The land of the volcanoes, as Ecuador is known by many, is a fascinating destination for bicycle tourers. Drivers are respectful towards the cyclists here, and its rugged geography makes for a great place to explore on two wheels.
After exploring the Amazon Jungle and camping in Cotopaxi National Park, our next goal was to explore the area surrounding the mighty Quilotoa volcano. At almost 4.000 meters, this 3km wide, water-filled crater is a magnet for backpackers and travelers alike.
The Quilotoa Loop, as it’s called by guidebooks, is a popular attraction in Ecuador. The good news is that travelers are concentrated in 1 or 2 towns along the route but the best sections are seen from the road. Having your own bicycle will allow you to stop at the best corners, enjoy the best views, chat to locals and cycle on small roads where you encounter more people riding horses than driving cars. A ticket straight into the Ecuadorian culture in the countryside.
CYCLING THE QUILOTOA LOOP IN ECUADOR
CYCLING THE LAND OF THE VOLCANOES
We left the Panamerican highway and took the detour to Sigchos. Cycling north to south proved to be the right way to do this route, as you gain altitude slowly and there are not as many climbs. As soon as we left the main road, I knew where were in for a good ride. Traffic was almost non-existent, people suddenly started to be more chatty and friendly (something very common up in the mountain regions) and the scenery started to impress more and more.
The northern region of Ecuador is packed with volcanoes. Climbing expeditions to the summits of Cotopaxi and Chimborazo volcanoes drag many visitors every year. These peaks reach well over the 5,000 meters (16,000 ft) and have snow at their peaks. Its brown and white colours together with the surrounding green mountains and blue skies made for spectacular landscapes.
PEDALING AT 3.500+ METERS / 11,000 FEET
Apart from being a spectacular ride, it was also a tough one for cycling. There are 4 mountain passes to climb, one of them over the 4,000 meters (13,000ft) mark. Cycling at this altitude makes everything harder so it’s important to take it easy.
There were also some sections with steep climbs. Be prepared for two 3km-climbs at around 10-14% grade before you reach Sigchos and a tremendous 2km-long climb at 17% before reaching the Quilotoa Crater at almost 4,000 meters of altitude. Even though these sections were very hard on a fully loaded bike, the rewards you get along the route made these moments really worth the effort of the climb.
THE SLOWER THE BETTER
As the road was hilly and beautiful at the same time, we decided to take our time and enjoy the ride. We did very short days and took some days off at some of the nicest towns we passed on route. We took 6 days to complete a 160km route.
Some of the best sections were between Sigchos and Quilotoa. It’s a short distance of only around 40kms. There is a small town in between called Chugchilán where there are some backpackers-type hostels where you can break your journey and spend 2 days instead of 1 exploring this beautiful area.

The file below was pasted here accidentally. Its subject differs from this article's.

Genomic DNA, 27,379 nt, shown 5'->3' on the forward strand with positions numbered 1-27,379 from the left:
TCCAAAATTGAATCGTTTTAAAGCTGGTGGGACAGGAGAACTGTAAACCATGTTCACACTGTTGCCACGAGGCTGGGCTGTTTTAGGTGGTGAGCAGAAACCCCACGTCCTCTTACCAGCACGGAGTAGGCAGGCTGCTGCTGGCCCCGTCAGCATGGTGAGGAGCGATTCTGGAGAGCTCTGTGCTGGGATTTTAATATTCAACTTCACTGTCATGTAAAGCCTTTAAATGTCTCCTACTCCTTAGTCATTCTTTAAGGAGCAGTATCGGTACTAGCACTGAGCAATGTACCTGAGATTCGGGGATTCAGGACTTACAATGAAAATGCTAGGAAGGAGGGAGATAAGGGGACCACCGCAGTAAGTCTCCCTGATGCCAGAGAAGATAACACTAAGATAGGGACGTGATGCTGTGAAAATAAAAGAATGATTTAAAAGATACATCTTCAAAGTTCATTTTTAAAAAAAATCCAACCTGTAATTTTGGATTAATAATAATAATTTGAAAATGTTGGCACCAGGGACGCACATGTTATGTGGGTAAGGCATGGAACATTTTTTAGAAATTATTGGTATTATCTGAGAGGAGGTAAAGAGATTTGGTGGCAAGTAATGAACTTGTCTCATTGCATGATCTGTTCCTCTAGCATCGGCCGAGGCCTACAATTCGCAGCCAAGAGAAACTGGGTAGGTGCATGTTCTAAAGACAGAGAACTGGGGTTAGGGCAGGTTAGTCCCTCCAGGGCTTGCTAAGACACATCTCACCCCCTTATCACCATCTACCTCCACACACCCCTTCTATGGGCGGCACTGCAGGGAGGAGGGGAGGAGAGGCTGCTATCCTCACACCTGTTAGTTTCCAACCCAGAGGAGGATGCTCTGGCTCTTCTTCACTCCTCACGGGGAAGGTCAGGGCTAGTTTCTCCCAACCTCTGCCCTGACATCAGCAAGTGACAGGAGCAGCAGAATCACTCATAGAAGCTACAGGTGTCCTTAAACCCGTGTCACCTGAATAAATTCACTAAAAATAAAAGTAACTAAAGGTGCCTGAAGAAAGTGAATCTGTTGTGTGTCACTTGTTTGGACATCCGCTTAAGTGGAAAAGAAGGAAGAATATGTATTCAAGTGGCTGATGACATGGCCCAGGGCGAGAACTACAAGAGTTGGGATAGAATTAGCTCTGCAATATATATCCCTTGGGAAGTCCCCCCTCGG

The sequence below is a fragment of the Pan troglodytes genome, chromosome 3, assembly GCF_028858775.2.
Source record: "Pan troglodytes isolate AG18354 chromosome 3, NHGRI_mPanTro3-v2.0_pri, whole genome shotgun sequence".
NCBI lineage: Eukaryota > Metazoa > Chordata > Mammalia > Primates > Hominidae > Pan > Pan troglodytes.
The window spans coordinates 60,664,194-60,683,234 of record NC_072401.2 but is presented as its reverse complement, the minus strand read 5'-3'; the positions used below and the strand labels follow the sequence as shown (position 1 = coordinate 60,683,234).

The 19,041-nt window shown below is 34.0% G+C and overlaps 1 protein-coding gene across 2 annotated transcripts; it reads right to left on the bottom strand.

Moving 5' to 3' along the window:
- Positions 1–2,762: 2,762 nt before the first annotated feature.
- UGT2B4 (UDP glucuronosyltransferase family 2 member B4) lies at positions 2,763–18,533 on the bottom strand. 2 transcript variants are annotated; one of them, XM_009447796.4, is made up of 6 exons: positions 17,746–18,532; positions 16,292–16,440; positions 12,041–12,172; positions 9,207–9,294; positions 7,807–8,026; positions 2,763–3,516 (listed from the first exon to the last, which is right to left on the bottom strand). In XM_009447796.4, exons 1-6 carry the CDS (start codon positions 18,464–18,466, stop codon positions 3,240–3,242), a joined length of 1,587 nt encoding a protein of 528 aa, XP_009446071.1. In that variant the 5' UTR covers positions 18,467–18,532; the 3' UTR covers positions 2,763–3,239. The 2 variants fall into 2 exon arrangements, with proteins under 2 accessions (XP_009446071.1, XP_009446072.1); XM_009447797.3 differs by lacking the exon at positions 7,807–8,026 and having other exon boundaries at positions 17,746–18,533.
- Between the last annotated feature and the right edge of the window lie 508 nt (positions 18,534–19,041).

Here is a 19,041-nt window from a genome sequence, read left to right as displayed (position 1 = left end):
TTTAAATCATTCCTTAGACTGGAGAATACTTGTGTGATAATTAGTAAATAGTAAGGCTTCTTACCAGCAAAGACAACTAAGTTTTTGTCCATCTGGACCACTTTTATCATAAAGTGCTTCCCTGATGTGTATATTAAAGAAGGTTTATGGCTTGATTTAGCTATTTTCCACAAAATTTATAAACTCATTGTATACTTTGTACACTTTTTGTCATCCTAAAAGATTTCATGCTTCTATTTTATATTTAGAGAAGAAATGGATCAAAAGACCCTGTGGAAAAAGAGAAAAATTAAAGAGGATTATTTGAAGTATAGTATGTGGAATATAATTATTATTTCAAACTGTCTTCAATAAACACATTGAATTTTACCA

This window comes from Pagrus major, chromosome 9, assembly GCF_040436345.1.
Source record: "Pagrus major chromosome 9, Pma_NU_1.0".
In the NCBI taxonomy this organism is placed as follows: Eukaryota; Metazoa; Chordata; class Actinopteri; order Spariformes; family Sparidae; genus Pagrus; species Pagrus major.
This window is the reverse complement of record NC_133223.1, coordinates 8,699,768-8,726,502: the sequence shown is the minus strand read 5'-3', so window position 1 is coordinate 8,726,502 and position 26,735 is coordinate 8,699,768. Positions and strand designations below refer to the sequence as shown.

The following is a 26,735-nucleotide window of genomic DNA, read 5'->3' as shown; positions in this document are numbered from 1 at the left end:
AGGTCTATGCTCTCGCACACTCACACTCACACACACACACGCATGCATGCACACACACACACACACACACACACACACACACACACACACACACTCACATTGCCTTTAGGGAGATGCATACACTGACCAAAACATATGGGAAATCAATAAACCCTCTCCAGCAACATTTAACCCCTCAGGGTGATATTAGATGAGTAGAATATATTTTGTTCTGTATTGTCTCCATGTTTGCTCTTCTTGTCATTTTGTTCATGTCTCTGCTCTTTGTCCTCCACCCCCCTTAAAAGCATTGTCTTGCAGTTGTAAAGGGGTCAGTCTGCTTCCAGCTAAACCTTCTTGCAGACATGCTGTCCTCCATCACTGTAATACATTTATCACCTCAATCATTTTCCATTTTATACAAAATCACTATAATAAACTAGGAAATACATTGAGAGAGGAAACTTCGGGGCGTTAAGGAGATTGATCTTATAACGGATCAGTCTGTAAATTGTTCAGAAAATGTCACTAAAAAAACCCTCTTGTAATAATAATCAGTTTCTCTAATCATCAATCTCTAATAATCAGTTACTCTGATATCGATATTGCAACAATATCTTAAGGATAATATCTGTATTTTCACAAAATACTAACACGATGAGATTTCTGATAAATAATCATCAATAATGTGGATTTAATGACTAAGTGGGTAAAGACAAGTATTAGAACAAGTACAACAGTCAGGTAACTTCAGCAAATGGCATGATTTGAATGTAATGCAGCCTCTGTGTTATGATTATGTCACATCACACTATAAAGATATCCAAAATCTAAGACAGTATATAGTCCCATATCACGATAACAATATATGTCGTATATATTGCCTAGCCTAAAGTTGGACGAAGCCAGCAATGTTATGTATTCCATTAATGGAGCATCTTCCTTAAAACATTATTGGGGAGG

We found Sigchos and Chugchilán a much better place if you want to take a day off than Quilotoa itself. Quilotoa is more touristy and expensive, accommodation is basic and it’s very cold.
- ALLOW PLENTY OF TIME. It’s a beautiful area but also very weather dependent. It’s worth it to wait if weather turns bad to fully enjoy the ride on a sunny day.
- START EARLY. During our time there, the weather was always much better in the morning than in the afternoon.
- TAKE YOUR TIME. It’s one of the best areas in Ecuador for cycling and meeting locals. Don’t rush it as you might miss your days in the Quilotoa region later on.
The road is always at 2,500+ meters / 10,000 feet. You will have to climb 4 mountain passes on route, being the last one at 4,000 meters / 8,200 feet. The steepest sections are two 3km-long climbs before Sigchos and a very tough 2km-long section before reaching the Quilotoa crater.
The route is 160km / 100 mi long from the Panamericana to Pujilí (via Sigchos and Quilotoa). It’s possible to complete this route in 2-3 days if you really push it, but we strongly recommend to allow for more days to enjoy the surroundings.
The dry season (June to September) is the best time to cycle this route.
If you are looking for accommodation on route, the best places are Sigchos, Chugchilán, Quilotoa (very basic) and Zumbahua. Camping opportunities are plenty.
WHAT WE LIKED THE MOST
- The beauty of the landscapes. The views are really spectacular.
- The traffic is very light, making the cycling very enjoyable.
- It’s a challenging yet rewarding ride.
WHAT WE DIDN’T LIKE THAT MUCH
- We had some sunny days but also some rains.
- There are not easy sections, you either climb or descend (only to climb back again).
Bicycle Touring the Quilotoa Loop was one of the best cycling sections of our experience in Ecuador. It wasn’t an easy one. We had some tough climbs to face but the incredible scenery you go through make you forget about the hills.
It’s also a great area to interact with locals, something we’ve found difficult in other areas of the country. Here, the people seem more relaxed and chatty towards travelers which led us to have a good time with them.